Who is this person? Not only must he or she like the same kinds of things as me, he or she must read the same websites I do, learn about things a millisecond ahead of me.

I think that, if I ever do manage to be the first person to get a new book, I will feel a sense of triumph initially, but then I will worry about whether the person in town who reads slightly faster or types slightly more accurately than me is sick or dead.

Meanwhile, I wonder about that person and wish we could talk about the books we both like to read. Except that they just finished Jagannath and I have not yet started it.

Things in the World

1. Oh, Army Corps of Engineers! Things like this are why everyone comes to roll their eyes at you eventually.

Seven months after Franklin’s dam on the Harpeth River was demolished, making the river free-flowing for the first time in 49 years, inspectors at the U.S. Army Corps of Engineers believe several new dams should be added along the river’s route.

Seven whole months of free-flowing water?! My god! Thank goodness you’re working out a way to put a stop to that!

2. You know people live differently than you when a scam like this would even work.

Over a seven-week period, Steven Goldmann is accused of having conned a local real estate company, a fashion designer, a vintage guitar shop, a limousine company, at least one hotel, a furniture store, an audiovisual company, a helicopter rental business and a Hooters waitress out of tens of thousands of dollars.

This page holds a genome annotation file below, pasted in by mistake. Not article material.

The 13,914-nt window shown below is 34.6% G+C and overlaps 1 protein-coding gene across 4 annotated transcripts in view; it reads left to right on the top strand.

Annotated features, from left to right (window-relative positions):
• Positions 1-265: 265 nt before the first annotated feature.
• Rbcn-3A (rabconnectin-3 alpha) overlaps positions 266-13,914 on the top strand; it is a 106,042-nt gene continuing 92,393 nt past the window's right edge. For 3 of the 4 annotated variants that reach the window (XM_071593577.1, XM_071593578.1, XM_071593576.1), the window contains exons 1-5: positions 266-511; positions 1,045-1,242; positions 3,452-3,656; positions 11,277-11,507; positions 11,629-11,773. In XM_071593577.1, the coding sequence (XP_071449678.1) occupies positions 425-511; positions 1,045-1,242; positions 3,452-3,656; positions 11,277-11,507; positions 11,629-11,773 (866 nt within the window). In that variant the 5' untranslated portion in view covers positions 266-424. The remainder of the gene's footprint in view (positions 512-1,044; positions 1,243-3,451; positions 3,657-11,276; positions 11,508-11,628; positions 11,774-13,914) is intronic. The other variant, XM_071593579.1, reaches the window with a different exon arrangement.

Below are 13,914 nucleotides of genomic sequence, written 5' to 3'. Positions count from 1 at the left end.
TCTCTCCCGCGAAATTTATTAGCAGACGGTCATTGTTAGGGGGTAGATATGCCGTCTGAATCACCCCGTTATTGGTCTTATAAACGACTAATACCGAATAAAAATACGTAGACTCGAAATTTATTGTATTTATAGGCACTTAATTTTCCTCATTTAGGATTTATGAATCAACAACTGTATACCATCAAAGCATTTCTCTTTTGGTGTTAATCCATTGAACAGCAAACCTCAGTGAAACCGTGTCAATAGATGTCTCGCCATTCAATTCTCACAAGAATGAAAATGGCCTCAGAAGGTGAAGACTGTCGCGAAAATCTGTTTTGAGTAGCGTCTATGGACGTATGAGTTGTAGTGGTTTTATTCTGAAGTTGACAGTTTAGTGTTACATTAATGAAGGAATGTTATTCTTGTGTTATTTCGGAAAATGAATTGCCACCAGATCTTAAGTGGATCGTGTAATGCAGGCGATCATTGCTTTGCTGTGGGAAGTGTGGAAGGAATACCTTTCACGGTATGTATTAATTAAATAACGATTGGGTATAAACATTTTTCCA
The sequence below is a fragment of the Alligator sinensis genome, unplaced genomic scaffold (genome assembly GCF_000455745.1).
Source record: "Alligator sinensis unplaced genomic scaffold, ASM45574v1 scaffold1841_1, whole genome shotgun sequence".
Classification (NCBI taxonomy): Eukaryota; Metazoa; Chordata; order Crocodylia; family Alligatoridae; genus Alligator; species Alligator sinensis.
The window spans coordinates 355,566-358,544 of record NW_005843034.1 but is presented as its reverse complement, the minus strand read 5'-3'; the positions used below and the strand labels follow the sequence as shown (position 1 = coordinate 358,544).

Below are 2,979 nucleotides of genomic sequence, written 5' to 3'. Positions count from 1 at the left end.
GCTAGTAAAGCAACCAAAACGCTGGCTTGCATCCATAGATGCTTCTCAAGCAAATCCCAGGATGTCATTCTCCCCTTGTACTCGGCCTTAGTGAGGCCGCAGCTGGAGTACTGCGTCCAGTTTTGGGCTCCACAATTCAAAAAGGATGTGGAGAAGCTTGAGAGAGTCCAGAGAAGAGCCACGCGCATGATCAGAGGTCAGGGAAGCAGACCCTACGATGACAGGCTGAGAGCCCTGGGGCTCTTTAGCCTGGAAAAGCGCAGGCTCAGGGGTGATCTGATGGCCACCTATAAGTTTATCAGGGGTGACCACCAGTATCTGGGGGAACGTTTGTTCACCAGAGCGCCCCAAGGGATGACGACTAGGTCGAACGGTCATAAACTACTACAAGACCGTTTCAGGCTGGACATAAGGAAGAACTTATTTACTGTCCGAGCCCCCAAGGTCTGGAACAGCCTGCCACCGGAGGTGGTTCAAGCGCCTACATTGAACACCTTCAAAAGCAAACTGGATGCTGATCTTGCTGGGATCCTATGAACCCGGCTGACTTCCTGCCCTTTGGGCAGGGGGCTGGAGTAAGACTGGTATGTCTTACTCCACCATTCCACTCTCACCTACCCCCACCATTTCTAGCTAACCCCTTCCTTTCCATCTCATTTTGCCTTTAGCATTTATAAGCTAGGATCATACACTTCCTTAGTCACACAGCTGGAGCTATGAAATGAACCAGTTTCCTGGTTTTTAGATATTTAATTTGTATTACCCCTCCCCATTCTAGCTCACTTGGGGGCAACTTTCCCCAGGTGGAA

I’m not saying I couldn’t be scammed. A good con artist is a good con artist. I’m merely saying that I had no idea you could pay by check for all these things. My hardware store won’t accept a check and a helicopter rental business will?

3. As usual, Tennessee State legislators don’t want to get shot at their workplace at the same time they write laws to make it easier for you to get shot at yours. If more guns everywhere is the answer, why can’t people carry into the legislative plaza? Why do they get more security of the sort they deny the rest of us?

Two Things

1. Yet another reason I love Tony’s Foodland: The cashier today was as tickled as I was that I got to meet the dude who started Purity Dairy and she totally understood why I fan-girled out and couldn’t talk to him.

2. NM made–hands down–the most delicious collard greens I have ever eaten. Took collard greens from “ugh, no thanks” to “if I distract everyone at the table, could I eat these all?” for me. Amazing. Involved raisins and pine nuts. So good.

Oh, I Completely Forgot to Tell You about OUTRAGE AT THE STATE MUSEUM!!!!

People. The Tennessee State Museum has a portrait of Sam Houston that makes him look kind of… I don’t know… I look at it, and I find myself with a funny grin on my face. If Sam Houston asked me for coffee, I would not say no. If he wanted to hold my hand and stroll slowly through the museum with me whispering to me all kinds of gossip about his old compatriots, I would wear my good bra!

What the fuck?

I have no taste in history boyfriends.

The Thing about Project X

So, my goal for today was to sit down with a printed out version and a pen and make my first pass through it. I’m still a little foggy-headed, so I think I’ll go through it again when I’m feeling better, but I am really, really happy with it. I’m a little concerned that I might want more descriptions of the city itself, considering how much psychic space the city takes up in the story. But that’s the only thing that nags at me a little.